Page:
By Melissa Akers, Program Manager, School-Based Health Alliance
When we launched our inaugural Youth Advisory Council in 2013, I didn’t know what to expect. This was the strongest step the School-Based Health Alliance ever took towards purposefully integrating the youth voice into our organization. After personally speaking with all of the candidates, I knew we were getting a talented, driven council. But I had no idea whether this experiment could succeed.
Simone, Idalia, Jhana, Tyler, and Katelyn brought passion, energy, and commitment to the council from day one. They immediately zeroed in on health issues facing young people—like bullying and mental health—and brought new ideas about how school-based health centers (SBHCs) can play a role in addressing these issues. They connected with other youth councils and organizations to create a new teen suicide prevention center to our website, with a variety of helpful resources.
They gathered in person for the first time in Washington, DC at the 2013 National School-Based Health Care Convention. Tyler and Jhana dazzled the crowd at our advocacy day rally with personal stories about how school-based health care has made an impact on their lives. Their speeches impressed representatives from the Department of Education so much that the council was invited to meet with U.S. Secretary of Education Arne Duncan to discuss how SBHCs can be used to encourage enrollment in the health exchanges established by the Affordable Care Act.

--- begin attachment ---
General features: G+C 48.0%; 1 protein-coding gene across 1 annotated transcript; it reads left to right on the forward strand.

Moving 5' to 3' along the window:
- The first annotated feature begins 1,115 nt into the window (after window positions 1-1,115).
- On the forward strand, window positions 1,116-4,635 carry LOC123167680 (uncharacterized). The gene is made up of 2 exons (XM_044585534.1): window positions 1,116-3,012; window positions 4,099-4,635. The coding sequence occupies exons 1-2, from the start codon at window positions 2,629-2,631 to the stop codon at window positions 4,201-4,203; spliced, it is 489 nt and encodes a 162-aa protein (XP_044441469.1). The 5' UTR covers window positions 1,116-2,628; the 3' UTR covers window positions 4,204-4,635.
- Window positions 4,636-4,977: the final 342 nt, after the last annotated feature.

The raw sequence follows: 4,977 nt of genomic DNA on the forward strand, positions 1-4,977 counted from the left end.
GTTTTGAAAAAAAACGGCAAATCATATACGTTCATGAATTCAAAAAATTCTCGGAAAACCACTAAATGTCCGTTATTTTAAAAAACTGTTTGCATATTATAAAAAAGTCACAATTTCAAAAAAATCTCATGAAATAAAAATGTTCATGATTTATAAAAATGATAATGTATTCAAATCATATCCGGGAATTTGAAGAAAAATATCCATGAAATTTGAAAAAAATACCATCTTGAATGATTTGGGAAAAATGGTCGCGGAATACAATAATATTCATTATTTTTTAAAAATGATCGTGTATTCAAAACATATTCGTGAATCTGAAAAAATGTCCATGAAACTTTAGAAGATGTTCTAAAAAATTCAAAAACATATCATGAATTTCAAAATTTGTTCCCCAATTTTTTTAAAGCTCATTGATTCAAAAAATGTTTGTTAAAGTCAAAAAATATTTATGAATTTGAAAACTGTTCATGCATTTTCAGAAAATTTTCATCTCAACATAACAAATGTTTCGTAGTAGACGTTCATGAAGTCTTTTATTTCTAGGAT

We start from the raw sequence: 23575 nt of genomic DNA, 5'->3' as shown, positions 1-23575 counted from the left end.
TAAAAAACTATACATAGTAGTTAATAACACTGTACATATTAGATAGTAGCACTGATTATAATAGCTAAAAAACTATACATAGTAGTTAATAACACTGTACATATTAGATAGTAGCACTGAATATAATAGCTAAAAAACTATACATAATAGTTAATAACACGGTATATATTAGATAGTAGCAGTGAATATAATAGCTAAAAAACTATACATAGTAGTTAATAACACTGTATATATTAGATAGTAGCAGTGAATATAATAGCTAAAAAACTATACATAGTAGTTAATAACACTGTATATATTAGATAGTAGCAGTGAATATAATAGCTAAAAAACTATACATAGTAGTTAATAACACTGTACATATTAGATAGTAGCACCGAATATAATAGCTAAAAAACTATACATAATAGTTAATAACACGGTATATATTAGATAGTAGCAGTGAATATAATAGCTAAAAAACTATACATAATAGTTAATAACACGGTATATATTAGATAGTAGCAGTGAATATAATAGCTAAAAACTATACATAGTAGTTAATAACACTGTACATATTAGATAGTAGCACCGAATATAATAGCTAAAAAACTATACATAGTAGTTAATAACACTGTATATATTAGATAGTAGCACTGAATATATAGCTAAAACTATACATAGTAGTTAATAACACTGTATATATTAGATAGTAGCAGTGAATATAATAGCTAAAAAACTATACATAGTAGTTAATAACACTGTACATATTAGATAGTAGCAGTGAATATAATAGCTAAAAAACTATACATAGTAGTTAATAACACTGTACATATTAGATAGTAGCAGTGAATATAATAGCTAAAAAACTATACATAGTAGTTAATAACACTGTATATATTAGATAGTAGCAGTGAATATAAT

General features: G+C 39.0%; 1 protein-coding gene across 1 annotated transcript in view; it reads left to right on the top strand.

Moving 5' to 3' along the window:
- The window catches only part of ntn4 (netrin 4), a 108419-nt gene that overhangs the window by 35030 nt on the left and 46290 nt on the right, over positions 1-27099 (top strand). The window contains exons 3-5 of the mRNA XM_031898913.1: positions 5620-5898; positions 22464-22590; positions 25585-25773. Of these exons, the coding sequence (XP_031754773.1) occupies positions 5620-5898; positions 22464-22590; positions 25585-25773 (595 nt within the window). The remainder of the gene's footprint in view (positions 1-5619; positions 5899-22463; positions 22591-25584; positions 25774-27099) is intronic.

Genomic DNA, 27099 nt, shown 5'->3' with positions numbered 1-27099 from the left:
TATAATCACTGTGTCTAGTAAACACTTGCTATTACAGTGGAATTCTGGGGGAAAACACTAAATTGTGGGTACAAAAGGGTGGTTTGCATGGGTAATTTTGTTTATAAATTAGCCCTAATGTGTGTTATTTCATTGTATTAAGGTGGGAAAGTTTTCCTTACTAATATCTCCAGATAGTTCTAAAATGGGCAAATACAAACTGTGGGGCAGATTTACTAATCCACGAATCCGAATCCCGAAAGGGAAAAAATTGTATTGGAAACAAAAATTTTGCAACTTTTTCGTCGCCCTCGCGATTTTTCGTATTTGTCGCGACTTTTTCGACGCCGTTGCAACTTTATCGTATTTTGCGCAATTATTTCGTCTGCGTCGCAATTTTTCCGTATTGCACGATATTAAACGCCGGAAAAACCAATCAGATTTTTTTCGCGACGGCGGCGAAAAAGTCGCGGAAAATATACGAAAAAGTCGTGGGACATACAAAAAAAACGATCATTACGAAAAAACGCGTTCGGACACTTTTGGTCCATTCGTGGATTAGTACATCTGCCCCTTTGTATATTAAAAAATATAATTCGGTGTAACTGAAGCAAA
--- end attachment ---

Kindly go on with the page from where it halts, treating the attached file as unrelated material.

In 2014, we challenged the council to have a greater role in the youth track at our annual convention. They were more than ready, and their workshop on building future health care leaders provided both youth and adult participants with incredibly powerful tools for youth engagement and empowerment.
Our inaugural Youth Advisory Council succeeded beyond my expectations. While I’m sad to see them finish, I know that the school-based health care movement is gaining five extraordinary advocates and leaders. I wish them luck as they enroll in college and begin their careers. I’m also excited to introduce our second Youth Advisory Council. The five-member council will officially take over in December, 2014. They are located across the country, and bring a new set of skills and experiences to the council:
- Tobias Rubel (Oregon)
- Cameron Estrada (New Mexico)
- Nicole Carrillo (Nebraska)
- Carmen Jimenez (California)
- Mason Stoltz (Minnesota)
Thank you so much to Simone, Idalia, Jhana, Tyler, and Katelyn for setting the standard for success for our Youth Advisory Council. Everyone here at the School-Based Health Alliance truly appreciates your hard work and dedication. We look forward to welcoming and working with our second council, and we know that the strong foundation you are leaving them will ensure their success.